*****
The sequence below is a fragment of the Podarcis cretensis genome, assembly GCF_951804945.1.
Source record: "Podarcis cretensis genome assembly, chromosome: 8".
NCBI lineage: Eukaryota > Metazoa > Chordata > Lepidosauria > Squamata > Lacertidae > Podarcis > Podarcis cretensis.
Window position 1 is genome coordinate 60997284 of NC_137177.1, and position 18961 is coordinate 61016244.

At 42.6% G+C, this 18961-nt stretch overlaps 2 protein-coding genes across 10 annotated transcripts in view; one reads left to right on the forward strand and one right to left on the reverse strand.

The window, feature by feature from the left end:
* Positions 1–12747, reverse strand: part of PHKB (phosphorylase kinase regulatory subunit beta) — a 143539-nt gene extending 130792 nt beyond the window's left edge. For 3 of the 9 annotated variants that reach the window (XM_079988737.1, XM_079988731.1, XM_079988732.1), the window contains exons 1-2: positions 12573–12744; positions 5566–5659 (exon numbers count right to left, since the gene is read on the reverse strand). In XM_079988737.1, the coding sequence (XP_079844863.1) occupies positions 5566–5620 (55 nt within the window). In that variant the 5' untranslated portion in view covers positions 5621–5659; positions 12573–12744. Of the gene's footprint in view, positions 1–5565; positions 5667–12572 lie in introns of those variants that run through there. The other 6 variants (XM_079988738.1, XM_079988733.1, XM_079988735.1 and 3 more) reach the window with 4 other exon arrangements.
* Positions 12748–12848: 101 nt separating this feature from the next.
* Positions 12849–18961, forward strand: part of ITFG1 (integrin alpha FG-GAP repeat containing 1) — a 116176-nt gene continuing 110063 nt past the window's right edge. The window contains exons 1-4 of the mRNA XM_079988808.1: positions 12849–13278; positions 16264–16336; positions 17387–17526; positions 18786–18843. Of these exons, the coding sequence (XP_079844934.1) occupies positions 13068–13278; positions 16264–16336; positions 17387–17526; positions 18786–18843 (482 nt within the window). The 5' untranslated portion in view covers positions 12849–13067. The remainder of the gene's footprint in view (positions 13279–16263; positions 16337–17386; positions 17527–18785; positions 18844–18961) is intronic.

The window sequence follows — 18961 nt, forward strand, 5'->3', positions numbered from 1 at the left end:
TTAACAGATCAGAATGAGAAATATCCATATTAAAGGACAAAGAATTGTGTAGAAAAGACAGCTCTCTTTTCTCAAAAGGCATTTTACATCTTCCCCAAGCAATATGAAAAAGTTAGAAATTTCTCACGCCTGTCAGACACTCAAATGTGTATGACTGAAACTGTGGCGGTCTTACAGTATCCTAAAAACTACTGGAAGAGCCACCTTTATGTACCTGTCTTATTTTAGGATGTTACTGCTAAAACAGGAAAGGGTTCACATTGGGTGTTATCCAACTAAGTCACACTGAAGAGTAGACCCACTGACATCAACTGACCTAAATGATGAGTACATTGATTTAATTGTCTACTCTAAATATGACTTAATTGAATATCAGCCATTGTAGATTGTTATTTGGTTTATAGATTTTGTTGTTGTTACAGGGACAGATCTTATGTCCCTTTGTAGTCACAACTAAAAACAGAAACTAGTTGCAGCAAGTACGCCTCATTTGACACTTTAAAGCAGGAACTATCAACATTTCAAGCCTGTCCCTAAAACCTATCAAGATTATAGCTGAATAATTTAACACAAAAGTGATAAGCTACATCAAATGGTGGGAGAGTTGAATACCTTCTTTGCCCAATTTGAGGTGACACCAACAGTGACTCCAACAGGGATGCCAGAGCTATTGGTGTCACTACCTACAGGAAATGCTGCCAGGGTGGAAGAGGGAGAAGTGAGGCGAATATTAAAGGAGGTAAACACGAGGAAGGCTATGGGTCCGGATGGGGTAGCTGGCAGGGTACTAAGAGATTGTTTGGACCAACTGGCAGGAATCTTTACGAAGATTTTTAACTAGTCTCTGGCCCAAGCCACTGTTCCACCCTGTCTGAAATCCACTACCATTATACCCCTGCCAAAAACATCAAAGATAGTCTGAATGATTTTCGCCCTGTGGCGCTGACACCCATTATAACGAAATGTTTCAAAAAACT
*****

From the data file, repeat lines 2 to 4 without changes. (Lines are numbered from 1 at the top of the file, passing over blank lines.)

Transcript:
Source record: "Podarcis cretensis genome assembly, chromosome: 8".
NCBI lineage: Eukaryota > Metazoa > Chordata > Lepidosauria > Squamata > Lacertidae > Podarcis > Podarcis cretensis.
Window position 1 is genome coordinate 60997284 of NC_137177.1, and position 18961 is coordinate 61016244.